"You know the rules," U.S. Rep. Devin Nunes told reporters on Monday, "we don't talk about committee business."
But Nunes does talk about his work -- with hand-picked interviewers from President Trump's favorite media outlets.
The House intelligence committee chairman has granted three interviews to Fox News since the release of his one-sided memo alleging that the FBI abused its surveillance authority.
While some of the memo's main assertions have been disputed, Trump has embraced it as evidence of a plot against his presidency.
Nunes is telling people to stay tuned, promising more revelations to come -- but he's really only speaking to Trump's base. He has declined non-Fox interview requests and avoided opportunities to speak with the Capitol Hill press corps.
He briefly spoke with The Weekly Standard to clear up something he said on Fox last Friday. And he called into Rush Limbaugh's conservative talk show on Monday. Other than that, it's been all Fox, according to transcript searches.
A spokesman for Nunes did not respond to requests for comment from CNN.
The congressman's media strategy seems to be focused on the conservative echo chamber, rather than the public at large. This suggests his goal is affirmation -- reinforcing preexisting beliefs on the right -- rather than persuasion.
Two media outlets friendly to the White House, Fox News and the Washington Examiner, received advance information about the memo's contents before the document was officially released last Friday.
Hours later, Nunes gave his first interview to Bret Baier, the widely respected Fox News evening anchor.
Nunes said the memo was only "phase one," triggering lots of headlines about the possibility of more to come.
In the days since, skeptics have poked holes in some of the Republican memo's assertions and demanded the release of the Democrats' competing memo.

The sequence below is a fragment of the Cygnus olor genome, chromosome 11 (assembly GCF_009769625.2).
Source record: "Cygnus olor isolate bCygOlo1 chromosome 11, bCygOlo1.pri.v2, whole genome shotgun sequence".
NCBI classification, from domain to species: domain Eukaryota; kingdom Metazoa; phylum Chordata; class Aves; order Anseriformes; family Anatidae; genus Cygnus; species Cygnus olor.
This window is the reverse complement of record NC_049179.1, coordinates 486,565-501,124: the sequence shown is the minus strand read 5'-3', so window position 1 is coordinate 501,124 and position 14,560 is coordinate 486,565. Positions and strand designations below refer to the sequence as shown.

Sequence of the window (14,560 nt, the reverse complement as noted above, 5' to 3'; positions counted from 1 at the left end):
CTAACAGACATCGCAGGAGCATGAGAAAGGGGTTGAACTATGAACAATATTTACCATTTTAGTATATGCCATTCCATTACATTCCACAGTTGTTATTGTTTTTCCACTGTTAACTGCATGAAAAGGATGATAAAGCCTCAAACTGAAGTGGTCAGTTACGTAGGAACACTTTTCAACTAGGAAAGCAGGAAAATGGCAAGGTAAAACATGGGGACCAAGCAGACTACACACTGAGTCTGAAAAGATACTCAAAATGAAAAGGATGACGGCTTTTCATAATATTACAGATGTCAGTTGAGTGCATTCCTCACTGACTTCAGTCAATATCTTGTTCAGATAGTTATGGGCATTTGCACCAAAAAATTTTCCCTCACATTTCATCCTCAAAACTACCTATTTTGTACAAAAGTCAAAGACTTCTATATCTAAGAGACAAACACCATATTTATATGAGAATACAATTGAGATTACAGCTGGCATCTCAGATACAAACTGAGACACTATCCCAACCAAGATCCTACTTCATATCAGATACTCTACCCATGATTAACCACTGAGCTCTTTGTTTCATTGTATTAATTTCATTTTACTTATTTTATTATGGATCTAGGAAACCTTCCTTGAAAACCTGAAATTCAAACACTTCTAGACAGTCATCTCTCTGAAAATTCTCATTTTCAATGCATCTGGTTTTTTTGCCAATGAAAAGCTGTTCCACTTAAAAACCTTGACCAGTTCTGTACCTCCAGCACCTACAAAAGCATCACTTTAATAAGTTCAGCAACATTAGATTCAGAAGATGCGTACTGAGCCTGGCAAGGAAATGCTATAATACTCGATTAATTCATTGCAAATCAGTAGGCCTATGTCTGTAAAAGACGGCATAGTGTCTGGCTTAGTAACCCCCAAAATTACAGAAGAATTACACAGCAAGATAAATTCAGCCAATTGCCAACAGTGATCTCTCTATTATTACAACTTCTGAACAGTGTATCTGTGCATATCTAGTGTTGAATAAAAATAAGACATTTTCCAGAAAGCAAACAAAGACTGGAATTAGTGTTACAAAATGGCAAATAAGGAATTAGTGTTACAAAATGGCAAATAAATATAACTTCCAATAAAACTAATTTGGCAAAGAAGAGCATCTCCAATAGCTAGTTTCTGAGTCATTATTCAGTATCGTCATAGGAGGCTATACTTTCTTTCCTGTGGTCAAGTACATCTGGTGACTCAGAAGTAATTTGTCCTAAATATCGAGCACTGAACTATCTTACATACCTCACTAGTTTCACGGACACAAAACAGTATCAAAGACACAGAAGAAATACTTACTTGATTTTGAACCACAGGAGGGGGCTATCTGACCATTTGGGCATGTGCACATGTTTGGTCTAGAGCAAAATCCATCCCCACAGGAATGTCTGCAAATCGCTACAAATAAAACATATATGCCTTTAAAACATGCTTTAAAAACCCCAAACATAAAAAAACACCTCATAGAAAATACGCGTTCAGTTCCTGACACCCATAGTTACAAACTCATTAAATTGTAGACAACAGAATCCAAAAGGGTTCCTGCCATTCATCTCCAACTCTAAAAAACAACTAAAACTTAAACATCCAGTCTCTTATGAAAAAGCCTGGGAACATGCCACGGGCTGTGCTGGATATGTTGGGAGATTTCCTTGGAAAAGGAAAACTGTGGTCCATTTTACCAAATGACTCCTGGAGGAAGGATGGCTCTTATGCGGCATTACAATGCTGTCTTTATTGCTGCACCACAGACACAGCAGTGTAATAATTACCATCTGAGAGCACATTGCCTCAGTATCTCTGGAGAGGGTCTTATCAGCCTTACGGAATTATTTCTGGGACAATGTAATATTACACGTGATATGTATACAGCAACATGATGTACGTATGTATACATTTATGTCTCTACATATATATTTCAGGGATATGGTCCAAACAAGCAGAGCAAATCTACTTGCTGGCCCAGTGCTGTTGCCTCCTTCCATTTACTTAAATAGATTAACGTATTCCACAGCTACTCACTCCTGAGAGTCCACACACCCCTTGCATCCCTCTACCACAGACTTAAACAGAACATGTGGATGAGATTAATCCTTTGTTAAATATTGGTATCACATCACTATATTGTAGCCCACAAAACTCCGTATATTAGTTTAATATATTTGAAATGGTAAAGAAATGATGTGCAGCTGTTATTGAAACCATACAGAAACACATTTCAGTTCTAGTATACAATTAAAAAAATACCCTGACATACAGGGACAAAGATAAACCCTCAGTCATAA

But Nunes has only granted interviews to shows that are openly supporting his position. He was on "Fox & Friends" on Monday morning, Limbaugh in the afternoon, and Sean Hannity's Fox show on Monday night.
In some ways he's taking a page from the president, by seeking out sympathetic interviewers.
Much of his conversation with Limbaugh was about his dissatisfaction with the news media.
"Almost every story is fake news," he said. "Almost every story that runs about me is fake."
He said he ignores some journalists because "all they'll do is take whatever I say and take it out of context."
On Hannity's show, Nunes claimed "the mainstream media is totally uninterested" in covering his allegations of surveillance abuse.
"It's crickets from the media," he said, even though the memo fight has been one of the top stories in the country for the past week.
In recent days, Nunes has sarcastically used the slogan of The Washington Post, "democracy dies in darkness," to claim his findings are being ignored.
"I mean, democracy does die in darkness. The problem is the darkness is emanating from the mainstream media themselves. I mean, they refuse, they absolutely refuse to cover the truth," he told Limbaugh.
On Tuesday, when CNN's Manu Raju asked Nunes if the White House had any role in the memo -- as has been widely suspected -- the congressman responded, "Democracy dies in darkness, my friend. Get to work."
On the radio, Limbaugh urged Nunes to give more interviews -- not to journalists, but to sympathetic ears like his own.
"The more the public can hear from you, the better. Unedited," he said.
At the end of the call, Nunes said, "Hey, thanks a lot, Rush, and I'd love be to be on again."
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